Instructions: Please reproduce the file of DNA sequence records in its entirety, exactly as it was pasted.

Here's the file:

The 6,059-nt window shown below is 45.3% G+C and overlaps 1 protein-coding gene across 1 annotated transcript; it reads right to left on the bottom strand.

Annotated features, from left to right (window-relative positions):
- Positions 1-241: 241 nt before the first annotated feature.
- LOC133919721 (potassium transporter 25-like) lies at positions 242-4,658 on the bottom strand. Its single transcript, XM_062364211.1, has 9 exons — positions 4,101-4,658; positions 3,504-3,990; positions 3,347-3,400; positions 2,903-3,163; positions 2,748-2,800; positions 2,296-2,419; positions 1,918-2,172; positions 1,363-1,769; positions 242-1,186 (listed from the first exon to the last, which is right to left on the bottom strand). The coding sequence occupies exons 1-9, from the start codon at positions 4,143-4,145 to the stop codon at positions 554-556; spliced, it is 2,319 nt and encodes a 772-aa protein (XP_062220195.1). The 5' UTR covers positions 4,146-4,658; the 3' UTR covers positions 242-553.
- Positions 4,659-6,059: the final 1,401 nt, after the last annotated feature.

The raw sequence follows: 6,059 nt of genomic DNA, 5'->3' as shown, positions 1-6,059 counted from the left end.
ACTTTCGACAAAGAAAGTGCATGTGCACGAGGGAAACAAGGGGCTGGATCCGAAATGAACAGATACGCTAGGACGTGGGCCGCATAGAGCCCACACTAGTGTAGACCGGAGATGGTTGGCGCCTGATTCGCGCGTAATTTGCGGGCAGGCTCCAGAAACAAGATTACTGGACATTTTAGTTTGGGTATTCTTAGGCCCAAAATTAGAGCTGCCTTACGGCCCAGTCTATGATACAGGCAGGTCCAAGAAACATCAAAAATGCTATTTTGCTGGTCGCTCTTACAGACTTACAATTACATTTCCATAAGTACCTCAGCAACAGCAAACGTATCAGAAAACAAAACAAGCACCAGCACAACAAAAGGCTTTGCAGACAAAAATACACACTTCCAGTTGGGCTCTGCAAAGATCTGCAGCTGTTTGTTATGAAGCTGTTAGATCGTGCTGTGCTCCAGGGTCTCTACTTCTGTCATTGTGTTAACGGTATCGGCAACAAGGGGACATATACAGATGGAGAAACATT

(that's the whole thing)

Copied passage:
The 6,059-nt window shown below is 45.3% G+C and overlaps 1 protein-coding gene across 1 annotated transcript; it reads right to left on the bottom strand.

Annotated features, from left to right (window-relative positions):
- Positions 1-241: 241 nt before the first annotated feature.
- LOC133919721 (potassium transporter 25-like) lies at positions 242-4,658 on the bottom strand. Its single transcript, XM_062364211.1, has 9 exons — positions 4,101-4,658; positions 3,504-3,990; positions 3,347-3,400; positions 2,903-3,163; positions 2,748-2,800; positions 2,296-2,419; positions 1,918-2,172; positions 1,363-1,769; positions 242-1,186 (listed from the first exon to the last, which is right to left on the bottom strand). The coding sequence occupies exons 1-9, from the start codon at positions 4,143-4,145 to the stop codon at positions 554-556; spliced, it is 2,319 nt and encodes a 772-aa protein (XP_062220195.1). The 5' UTR covers positions 4,146-4,658; the 3' UTR covers positions 242-553.
- Positions 4,659-6,059: the final 1,401 nt, after the last annotated feature.

The raw sequence follows: 6,059 nt of genomic DNA, 5'->3' as shown, positions 1-6,059 counted from the left end.
ACTTTCGACAAAGAAAGTGCATGTGCACGAGGGAAACAAGGGGCTGGATCCGAAATGAACAGATACGCTAGGACGTGGGCCGCATAGAGCCCACACTAGTGTAGACCGGAGATGGTTGGCGCCTGATTCGCGCGTAATTTGCGGGCAGGCTCCAGAAACAAGATTACTGGACATTTTAGTTTGGGTATTCTTAGGCCCAAAATTAGAGCTGCCTTACGGCCCAGTCTATGATACAGGCAGGTCCAAGAAACATCAAAAATGCTATTTTGCTGGTCGCTCTTACAGACTTACAATTACATTTCCATAAGTACCTCAGCAACAGCAAACGTATCAGAAAACAAAACAAGCACCAGCACAACAAAAGGCTTTGCAGACAAAAATACACACTTCCAGTTGGGCTCTGCAAAGATCTGCAGCTGTTTGTTATGAAGCTGTTAGATCGTGCTGTGCTCCAGGGTCTCTACTTCTGTCATTGTGTTAACGGTATCGGCAACAAGGGGACATATACAGATGGAGAAACATT